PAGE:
Looking for Jack Kerouac

The last line of the last book I’ve read in 2014 is probably my favorite last line of the year:

Breathing in the cool salty air in a place I was just starting to know, I was instantly carried back to a summer day in Indiana, playing baseball with my brother in our neighbor’s backyard:  the crack of the bat, the ball rising against the blue sky, and me already running, arm raised and reaching, so sure where it would land that I could already feel it slap against my glove.

18528310

As with most last lines, reading the entire book gives much more insight into it’s meaning and I highly recommend reading Barbara Shoup’s novel Looking for Jack Kerouac.

The year is 1964 and Paul Carpetti stumbles upon a copy of Jack Kerouac’s On The Road in a Greenwich Village bookstore on his Senior trip to New York City before graduating high school.  Reading the novel provides the catalyst for Paul and his friend, Duke Walczak, to embark on their own road trip from Gary, Indiana to St. Petersburg, Florida in search of the real Jack Kerouac.

Once they discover and meet Kerouac, as with anyone who is put on a proverbial pedestal, he turns out to be vastly different from their expectations.  Paul, the narrator and protagonist, understands how this could happen.  Duke, who is arrogant and idealistic, seems to think it’s Kerouac’s fault for not living up to Duke’s expectations.  Duke takes off to California leaving Paul to discover both a new family, a new understanding of himself and a new way of grappling with losses back home.

Shoup beautifully incorporates literature, baseball and coming-of-age into a wonderful little story.  Paul’s confusion over and ultimate discovery of who he is and who he might be stays in the forefront of the story.  Baseball and Kerouac, while important to the plot and Paul’s journey, play out in the background as two of several ways in which Paul is pulled forward with his life.

I’ve always thought that fictionalizing a real person is walking a fine line for an author, but Shoup walks that line very well. The book reminds me some of W. P. Kinsella’s novel Shoeless Joe.  J. D. Salinger is fictionalized in that novel which also involves baseball.

As a kid in the 1970’s, I made the road trip with my family numerous times from Dayton, Ohio to the Gulf Coast of Florida.  I have vivid memories of seeing numerous billboards along the way, one of them advertising the Weeki Wachi mermaids at Mermaid Springs.  I had a difficult time not laughing when Paul and Duke hitch a ride with one of the “mermaids” and end up at Mermaid Springs during off hours.

This novel made a great end to my reading for 2014.

Happy New Year!

Advertisements

The Vigilante Poets of Selwyn Academy

18209360

In 2014, the Public Library of Cincinnati and Hamilton County selected local author Kate Hattemer’s debut novel The Vigilante Poets of Selwyn Academy for their On The Same Page program, a yearly opportunity for the community to read the same book. This actually took place back in the fall so I realize I’m a little late, but as the saying goes “better late than never”.

I admit I am a little older than what might be considered the target audience for this novel; however, I think the Library knows (and therefore didn’t have a problem selecting this book) that YA novels aren’t just for YA’s anymore.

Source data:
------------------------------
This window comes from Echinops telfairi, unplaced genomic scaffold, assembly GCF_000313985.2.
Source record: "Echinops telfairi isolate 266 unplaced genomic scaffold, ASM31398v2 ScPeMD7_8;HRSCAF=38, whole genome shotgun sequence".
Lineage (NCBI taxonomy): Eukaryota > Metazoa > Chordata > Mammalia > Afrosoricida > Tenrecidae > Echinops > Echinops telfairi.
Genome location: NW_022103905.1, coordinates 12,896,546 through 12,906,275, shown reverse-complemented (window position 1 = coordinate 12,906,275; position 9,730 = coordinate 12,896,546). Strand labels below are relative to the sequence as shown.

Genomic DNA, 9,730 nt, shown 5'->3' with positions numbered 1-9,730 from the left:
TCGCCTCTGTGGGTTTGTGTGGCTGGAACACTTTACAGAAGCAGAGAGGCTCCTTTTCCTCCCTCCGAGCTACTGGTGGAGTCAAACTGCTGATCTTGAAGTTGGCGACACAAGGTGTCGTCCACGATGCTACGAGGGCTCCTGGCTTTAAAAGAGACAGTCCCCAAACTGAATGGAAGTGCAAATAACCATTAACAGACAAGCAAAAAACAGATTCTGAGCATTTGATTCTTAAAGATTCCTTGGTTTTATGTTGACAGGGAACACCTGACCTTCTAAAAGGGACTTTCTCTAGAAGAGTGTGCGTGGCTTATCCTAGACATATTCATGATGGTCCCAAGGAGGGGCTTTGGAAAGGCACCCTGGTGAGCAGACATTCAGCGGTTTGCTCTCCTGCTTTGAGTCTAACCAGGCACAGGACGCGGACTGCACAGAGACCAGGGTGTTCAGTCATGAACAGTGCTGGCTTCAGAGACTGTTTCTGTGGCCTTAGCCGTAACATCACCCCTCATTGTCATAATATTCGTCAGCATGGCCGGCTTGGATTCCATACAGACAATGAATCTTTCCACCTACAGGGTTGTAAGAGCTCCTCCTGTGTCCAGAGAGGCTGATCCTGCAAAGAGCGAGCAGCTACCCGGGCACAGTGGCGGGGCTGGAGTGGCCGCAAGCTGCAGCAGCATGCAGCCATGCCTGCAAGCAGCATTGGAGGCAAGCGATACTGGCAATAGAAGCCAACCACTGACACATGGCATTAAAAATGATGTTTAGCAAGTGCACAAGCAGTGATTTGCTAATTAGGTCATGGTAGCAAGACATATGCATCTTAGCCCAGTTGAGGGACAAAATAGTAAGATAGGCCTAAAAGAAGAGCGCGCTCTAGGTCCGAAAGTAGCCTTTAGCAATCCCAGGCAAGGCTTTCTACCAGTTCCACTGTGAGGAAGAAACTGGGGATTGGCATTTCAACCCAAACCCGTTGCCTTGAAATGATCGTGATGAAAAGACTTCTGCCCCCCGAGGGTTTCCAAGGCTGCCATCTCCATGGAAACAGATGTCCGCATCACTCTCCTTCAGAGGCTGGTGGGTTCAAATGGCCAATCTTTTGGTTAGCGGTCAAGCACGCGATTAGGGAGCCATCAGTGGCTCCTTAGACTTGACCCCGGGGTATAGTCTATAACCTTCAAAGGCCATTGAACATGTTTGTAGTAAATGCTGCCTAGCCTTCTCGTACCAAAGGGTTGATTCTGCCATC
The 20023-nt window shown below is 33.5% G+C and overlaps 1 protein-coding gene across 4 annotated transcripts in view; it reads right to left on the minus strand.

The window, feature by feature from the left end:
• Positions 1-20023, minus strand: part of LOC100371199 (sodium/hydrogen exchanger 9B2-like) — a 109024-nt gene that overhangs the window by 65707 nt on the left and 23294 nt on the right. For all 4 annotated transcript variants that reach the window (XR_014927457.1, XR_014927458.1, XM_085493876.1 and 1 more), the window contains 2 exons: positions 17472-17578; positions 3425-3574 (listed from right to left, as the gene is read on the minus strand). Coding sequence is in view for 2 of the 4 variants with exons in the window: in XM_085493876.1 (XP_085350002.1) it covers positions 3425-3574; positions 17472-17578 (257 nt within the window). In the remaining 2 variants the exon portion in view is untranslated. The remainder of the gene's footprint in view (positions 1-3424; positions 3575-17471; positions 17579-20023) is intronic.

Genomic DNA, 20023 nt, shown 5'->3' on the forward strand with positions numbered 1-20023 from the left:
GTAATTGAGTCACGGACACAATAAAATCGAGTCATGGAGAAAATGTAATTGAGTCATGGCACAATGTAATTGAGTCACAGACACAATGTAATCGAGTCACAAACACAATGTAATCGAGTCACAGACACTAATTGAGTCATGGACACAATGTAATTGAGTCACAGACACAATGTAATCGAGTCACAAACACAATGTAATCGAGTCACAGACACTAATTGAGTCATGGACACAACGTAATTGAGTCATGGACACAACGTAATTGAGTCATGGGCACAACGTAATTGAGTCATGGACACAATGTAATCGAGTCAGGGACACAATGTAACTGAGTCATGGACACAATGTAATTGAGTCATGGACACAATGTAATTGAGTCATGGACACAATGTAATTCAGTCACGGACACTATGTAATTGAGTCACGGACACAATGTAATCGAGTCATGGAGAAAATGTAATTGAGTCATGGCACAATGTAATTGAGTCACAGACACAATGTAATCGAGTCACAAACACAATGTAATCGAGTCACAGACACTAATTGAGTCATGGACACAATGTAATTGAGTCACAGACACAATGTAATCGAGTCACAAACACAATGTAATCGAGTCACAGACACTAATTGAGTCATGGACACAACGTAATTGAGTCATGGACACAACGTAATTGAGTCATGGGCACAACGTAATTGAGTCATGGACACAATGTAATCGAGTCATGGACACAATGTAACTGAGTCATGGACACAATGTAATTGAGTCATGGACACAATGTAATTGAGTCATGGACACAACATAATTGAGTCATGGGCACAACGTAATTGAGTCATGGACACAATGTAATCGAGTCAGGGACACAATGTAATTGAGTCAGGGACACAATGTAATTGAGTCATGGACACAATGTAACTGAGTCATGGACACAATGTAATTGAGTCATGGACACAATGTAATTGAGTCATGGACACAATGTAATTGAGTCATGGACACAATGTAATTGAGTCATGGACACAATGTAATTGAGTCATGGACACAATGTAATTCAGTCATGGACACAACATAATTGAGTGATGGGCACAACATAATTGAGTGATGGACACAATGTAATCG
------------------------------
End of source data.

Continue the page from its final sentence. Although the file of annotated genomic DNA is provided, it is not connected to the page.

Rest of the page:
From the point of view of someone that hasn’t been a teenager in a while, I love the way Hattemer makes her protagonist, Ethan Andrezejczak, both endearing and annoying.  He is an art student at Selwyn Academy in Minneapolis, Minnesota – a school that specializes in art education and hosts a reality television show For Art’s Sake, a show I would call a cross between The Real World and American Idol.  His teen angst takes center stage during much of the novel; however, the plot takes the shape of a humorous mystery or thriller – on a teenage level.

The humor is wonderful throughout the book but one chapter is exceptionally brilliant.  While Ethan and his friend Luke sit in calculus class, they discuss the events of the last day while making the teacher think they are discussing calculus.  The reader knows that when the conversation switches mid-sentence to calculus it’s because the teacher is walking suspiciously in Ethan and Luke’s direction.

Hattemer manages to strike the right balance between not denying that teenagers have hormones but presenting them with hearts and minds, as well.  Inspired by the poetry of Ezra Pound, Ethan and his friends set out to right some injustices they discover about the reality show taking place at their school.  Along the way, they learn more about their friendships and themselves.

It would probably come as a surprise to most that a gerbil named Baconnaise saves the day. It would probably come as even more of a surprise that, in the story, it pretty much works.

Anniversary the Third!

Today is the third anniversary of Mirror with Clouds!  It’s been an interesting, informative and all around great three years and I’m looking forward to year #4.  It’s become my anniversary tradition to post some of my favorite quotations from the past year – so here they are!

These mystic creatures, suddenly translated by night from unutterable solitudes to our peopled deck, affected me in a manner not easy to unfold.  They seemed newly crawled forth from beneath the foundations of the world.  Yea, they seemed the identical tortoises whereon the Hindu plants this total sphere.  With a lantern I inspected them more closely.  Such worshipful venerableness of aspect!  Such furry greenness mantling the rude peelings and healing the fissures of their shattered shells.  I no more saw three tortoises.  They expanded – became transfigured.  I seemed to see three Roman Coliseums in magnificent decay.

– From Herman Melville’s “The Encantadas” (a reference to the tortoises found on the Encantadas, also known as the Galapagos Islands)